Post Eagle Newspaper


Apr 20, 2024

45°F, few clouds
New Jersey

Time Now


On Bread and Butter

Why do we butter our bread? Have you ever asked yourself that question? Well, would you believe that our modern custom of buttering bread had its origin in a 16th century situation and that none other than our famous Polish astronomer Mikolaj Kopernik (Copernicus) was responsible. It was also the beginning of the medical concept of preventive medicine.

A Vermont historian and an associated physician researched the buttering bread story and wrote about it in a medical journal in 1970. After that it appeared in a health food journal, author unknown. Now it’s the Post Eagle’s turn.

They tell us that Copernicus, who lived from 1473 to 1543, was assigned by his bishop to oversee the defense of a castle besieged by a rival political group of knights with their soldiers. Six months before the siege was over, plague struck the inhabitants of the castle, who were completely cut off from the outside world by the besieging army.

Copernicus, who had studied medicine in Italy, although he did not have a medical degree, prescribed the only remedies available at that time. They didn’t help much. In fact, some victims apparently got the disease again after Copernicus thought they had been cured. So he decided – and this was a comparatively new idea at that time – to see if he could discover the cause of the plague. He wondered how it happened that some people inside the castle walls got it while others did not. Perhaps, he thought, he could then prevent the spread of the disease rather than trying to cure it after it claimed a victim.

So, he began to watch closely everything that went on in the castle. He discovered that all the people who had the plague had been eating lots of bread. Those who had been denied bread were, strangely enough, free from plague. He could, of course, have ordered that no one should eat any more bread, but there just weren’t enough rations available to feed everybody if he did. So he studied the way the bread was made and served.

Food was prepared in the basement of the castle and then was carried on serving trays up many winding steps and across great halls and corridors to the soldiers who were on the battlements and turrets at the very top of the castle. It was a long trip. The men carrying the trays frequently spilled food. Of course, it could not be wasted, so they brushed off the dirt and put the food back on the trays. Bread in those days was dark, tough and coarse. When it dropped in the dirt, the dirt didn’t show. So nobody bothered to brush it off and the soldiers ate their bread without knowing that it was covered in dirt.

The castle contained animals as well as human beings, of course. Hygienic measures must have been very primitive indeed. The mind boggles at the thought of the amount and kind of dirt that was lying around in the courtyards and halls. There doesn’t seem to be much doubt that the infection existing in this filth could easily have caused plague in people who ate it along with their bread.

One of the inhabitants of the castle suggested to Copernicus that they coat the bread with some light-colored spread which would show the dirt. The soldiers would then be able to see it and could brush it off before they ate their bread.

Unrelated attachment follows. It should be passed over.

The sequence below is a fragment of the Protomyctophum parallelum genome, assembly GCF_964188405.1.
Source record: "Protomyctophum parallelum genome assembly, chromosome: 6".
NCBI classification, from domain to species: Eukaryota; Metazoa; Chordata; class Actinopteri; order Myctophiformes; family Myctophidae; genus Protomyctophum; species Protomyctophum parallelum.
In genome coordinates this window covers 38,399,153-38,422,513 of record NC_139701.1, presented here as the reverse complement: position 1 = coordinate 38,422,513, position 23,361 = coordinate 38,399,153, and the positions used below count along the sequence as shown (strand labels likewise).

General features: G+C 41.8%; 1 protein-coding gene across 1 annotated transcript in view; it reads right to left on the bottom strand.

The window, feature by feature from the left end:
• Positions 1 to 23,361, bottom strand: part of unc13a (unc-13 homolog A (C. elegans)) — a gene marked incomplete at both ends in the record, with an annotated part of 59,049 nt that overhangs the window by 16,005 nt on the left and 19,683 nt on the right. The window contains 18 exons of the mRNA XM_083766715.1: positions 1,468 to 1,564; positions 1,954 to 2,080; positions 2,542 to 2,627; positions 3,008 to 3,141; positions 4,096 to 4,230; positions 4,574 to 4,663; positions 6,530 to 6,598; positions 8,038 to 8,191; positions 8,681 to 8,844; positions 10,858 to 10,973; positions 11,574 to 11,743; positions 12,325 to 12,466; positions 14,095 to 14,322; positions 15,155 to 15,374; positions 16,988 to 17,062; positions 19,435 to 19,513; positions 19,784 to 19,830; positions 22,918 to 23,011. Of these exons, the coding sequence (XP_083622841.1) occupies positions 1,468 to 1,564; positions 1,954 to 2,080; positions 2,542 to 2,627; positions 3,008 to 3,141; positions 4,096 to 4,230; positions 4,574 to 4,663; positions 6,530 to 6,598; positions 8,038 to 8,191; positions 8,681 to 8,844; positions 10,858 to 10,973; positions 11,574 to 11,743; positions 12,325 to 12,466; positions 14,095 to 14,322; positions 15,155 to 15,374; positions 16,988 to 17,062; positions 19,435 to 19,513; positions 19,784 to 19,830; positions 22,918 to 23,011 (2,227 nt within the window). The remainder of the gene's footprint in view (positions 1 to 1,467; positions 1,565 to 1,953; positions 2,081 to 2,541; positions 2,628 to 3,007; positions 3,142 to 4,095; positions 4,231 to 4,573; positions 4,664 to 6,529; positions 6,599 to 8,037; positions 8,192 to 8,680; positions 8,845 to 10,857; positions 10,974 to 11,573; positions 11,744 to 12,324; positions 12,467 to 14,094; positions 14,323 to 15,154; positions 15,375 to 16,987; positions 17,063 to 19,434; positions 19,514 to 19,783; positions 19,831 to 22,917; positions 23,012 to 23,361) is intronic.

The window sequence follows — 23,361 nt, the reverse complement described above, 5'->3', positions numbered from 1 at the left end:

They coated the bread with butter on all sides of the loaf. The soldiers brushed off the accumulated dirt. The epidemic of plague ended. Copernicus had discovered how to prevent disease by taking a simple precaution involving nothing more than daily eating habits!

His superior, Grand Master Adolph Buttenadt, who had a medical degree as well as considerable standing in the Guild of Apothecaries and Physicians, was told what Copernicus had done. He came to consult with him. He advised Copernicus that he should not tell anybody about the incident. First of all, he said, if doctors went around preventing disease before it really started, everything would be topsy-turvy. They would have to do their  consultations and give their recommendations to people who were well, and who might not want to take any advice from a physician. Doctors should stick to curing sick people!

Then, too, he said, what if Copernicus had inadvertently altered Nature’s balance and thus redirected the will of God by preventing the epidemic of plague!

So, Copernicus was persuaded not to tell the world of his discovery. But later Grand Master Buttenadt, travelling throughout Europe, was so appalled by the sanitary conditions under which people were living that he told everyone the story of how plague had been prevented by Copernicus. And throughout Europe people began to butter their bread in the hope of preventing plague, although there is, sadly enough, no evidence that merely buttering bread had any effect on the incidence of plague, under these circumstances. Somewhere along the line, the matter of avoiding polluted food had been lost sight of.

The two Vermont authors of this fascinating glimpse into history tell us they do not know how it happened that people began to use butter on only one side of a single slice of bread, which is, of course, the way we eat it today.

Perhaps if Copernicus were alive today he might be doing research at one of our giant “think tanks.” He might begin to question the number and assortment of chemicals in our food supply in relation to the incidence of cancer and heart attacks. He might suggest to somebody in authority that we try doing without the chemicals for, say, 10 years or so, to see if we could possibly bring these figures down a bit.

And, no doubt, the person in authority would reply, “What are you saying, dummy? Do you want the giant food industry and the giant chemical industry to go broke? And what will all our highly paid specialists do if we start preventing heart attacks and cancer, rather than trying to find a cure for them?!”